Setting the Standard

When we say “setting the standard,” what exactly do we mean? It means establishing a level of excellence in whatever activity or job we are performing. Why is setting the standard important? Because when one group or team or, in the case of the fire service, one company or department strives to excel and is successful, everyone else notices.

If, for example, your department decides to establish, train and put into service a rapid intervention team, you cause your neighboring fire departments to sit up and take notice. Not only do they notice, but they start to watch and see how successful this new team is. They may even contact you and ask how it is going or if they can come by and see how you are training. When this starts to happen, you have just set a new standard.

Let’s look at ways in which a fire department or company can set the standard.

Response times. When you start to pay attention to these times, they start to show you how well your department is doing. There are many issues within this category such as keeping these times low or rapid, keeping the responses safe and accident free, establishing response levels or codes that require different response performances for different levels of emergencies. When your department establishes these polices and performance levels, your neighbors will be watching.

No fire chief wants his or her units to be involved in accidents. Every chief wants personnel to respond quickly and professionally. Once you show them how it’s done, the standard will have been set.

• Firefighting procedures. Many departments simply dispatch a prescribed number of companies and the first-to-arrive company officer or chief decides who will be assigned to what tactic. The firefighters are often left to select a tool or tools to carry to that assignment and quite often there is no other tactical information provided.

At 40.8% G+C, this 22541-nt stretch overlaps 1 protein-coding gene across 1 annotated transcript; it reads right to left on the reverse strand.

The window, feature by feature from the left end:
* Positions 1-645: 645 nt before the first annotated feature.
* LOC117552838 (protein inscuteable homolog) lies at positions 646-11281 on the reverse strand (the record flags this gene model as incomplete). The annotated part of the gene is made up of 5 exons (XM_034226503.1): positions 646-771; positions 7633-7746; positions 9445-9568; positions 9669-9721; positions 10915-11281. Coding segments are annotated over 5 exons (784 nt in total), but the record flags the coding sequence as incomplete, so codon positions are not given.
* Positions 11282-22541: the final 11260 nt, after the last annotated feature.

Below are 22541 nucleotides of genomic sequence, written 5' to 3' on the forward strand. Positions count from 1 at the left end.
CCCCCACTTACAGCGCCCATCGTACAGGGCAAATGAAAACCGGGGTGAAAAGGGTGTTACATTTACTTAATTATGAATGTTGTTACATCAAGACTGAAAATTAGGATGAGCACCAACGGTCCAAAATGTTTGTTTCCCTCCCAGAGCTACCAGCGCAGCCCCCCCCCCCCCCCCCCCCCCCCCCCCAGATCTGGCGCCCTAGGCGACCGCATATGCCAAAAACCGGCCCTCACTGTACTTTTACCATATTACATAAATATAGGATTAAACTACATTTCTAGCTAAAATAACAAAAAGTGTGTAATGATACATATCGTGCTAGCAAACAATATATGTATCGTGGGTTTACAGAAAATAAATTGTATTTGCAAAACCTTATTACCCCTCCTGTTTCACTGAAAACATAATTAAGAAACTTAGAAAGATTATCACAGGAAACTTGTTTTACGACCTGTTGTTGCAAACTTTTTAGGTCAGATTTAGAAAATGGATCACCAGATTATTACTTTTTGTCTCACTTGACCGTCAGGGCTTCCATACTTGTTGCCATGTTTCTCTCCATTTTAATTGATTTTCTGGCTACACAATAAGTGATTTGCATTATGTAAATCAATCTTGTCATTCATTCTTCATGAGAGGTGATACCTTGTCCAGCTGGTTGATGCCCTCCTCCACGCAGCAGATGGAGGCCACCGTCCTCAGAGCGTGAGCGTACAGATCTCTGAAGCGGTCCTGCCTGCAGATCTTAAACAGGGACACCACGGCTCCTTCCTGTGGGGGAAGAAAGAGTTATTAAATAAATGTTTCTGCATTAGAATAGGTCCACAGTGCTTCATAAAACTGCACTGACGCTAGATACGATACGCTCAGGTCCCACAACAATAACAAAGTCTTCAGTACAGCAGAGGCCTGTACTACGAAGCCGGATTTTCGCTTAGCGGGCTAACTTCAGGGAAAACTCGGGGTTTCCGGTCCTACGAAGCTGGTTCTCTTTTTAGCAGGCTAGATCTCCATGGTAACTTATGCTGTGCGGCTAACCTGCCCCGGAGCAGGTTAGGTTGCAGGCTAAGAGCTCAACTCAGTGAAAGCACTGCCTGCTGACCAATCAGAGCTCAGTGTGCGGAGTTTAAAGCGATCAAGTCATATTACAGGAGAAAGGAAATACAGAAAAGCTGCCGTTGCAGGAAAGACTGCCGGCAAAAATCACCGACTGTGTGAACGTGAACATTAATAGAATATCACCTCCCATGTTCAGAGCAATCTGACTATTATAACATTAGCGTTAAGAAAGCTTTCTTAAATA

In this type of situation, what are the chances of success? Would it be safer and more effective and certainly more professional to research, develop and institute a set of firefighting procedures that companies can follow on each alarm? You bet it would!

Now, not every department has the resources to establish assignments for three engines and two trucks at structural fires, but couldn’t every department establish a policy that assigns certain commonly encountered tasks to the firefighters who most commonly respond to those calls? Further, couldn’t they dictate what tool combinations should be carried by the arriving firefighters so that a good number of different tools will be taken off the rig and carried into the building?

When a department starts to plan ahead, assign tools and tasks to its people, it has set the standard.

Apparatus and tools. Walk into any firehouse in America and pull open an apparatus compartment door. What do you see? Clean, well-maintained tools neatly mounted or stored side by side where they can be quickly seen and removed for an assignment or a pile of dirty, rusty tools thrown in from the last job?

Now look at the apparatus. Was it last washed this past St. Patrick’s Day and does it have a coating of mud and salt from a previous snowstorm? Are the warning lights broken or spinning without bulbs? Is this how you should be treating the tools, equipment and apparatus that your life and the lives of the citizens we are sworn to protect depend upon?

Get with the program! I don’t care if you are a career department that runs 5,000 runs a year or a small volunteer company that responds to 200 calls a year. The condition, cleanliness, reliability and general condition of your tools and equipment must be nothing less than excellent.

I have been in hundreds of firehouses where you could eat off the bottom of the apparatus compartments. There are companies that inspect and maintain their hand and power tools every tour or shift. Company ID markings are refreshed, steel tools are wiped, ground or oiled if necessary and every compartment door is looked into. When you treat your tools well, they will treat you well in return.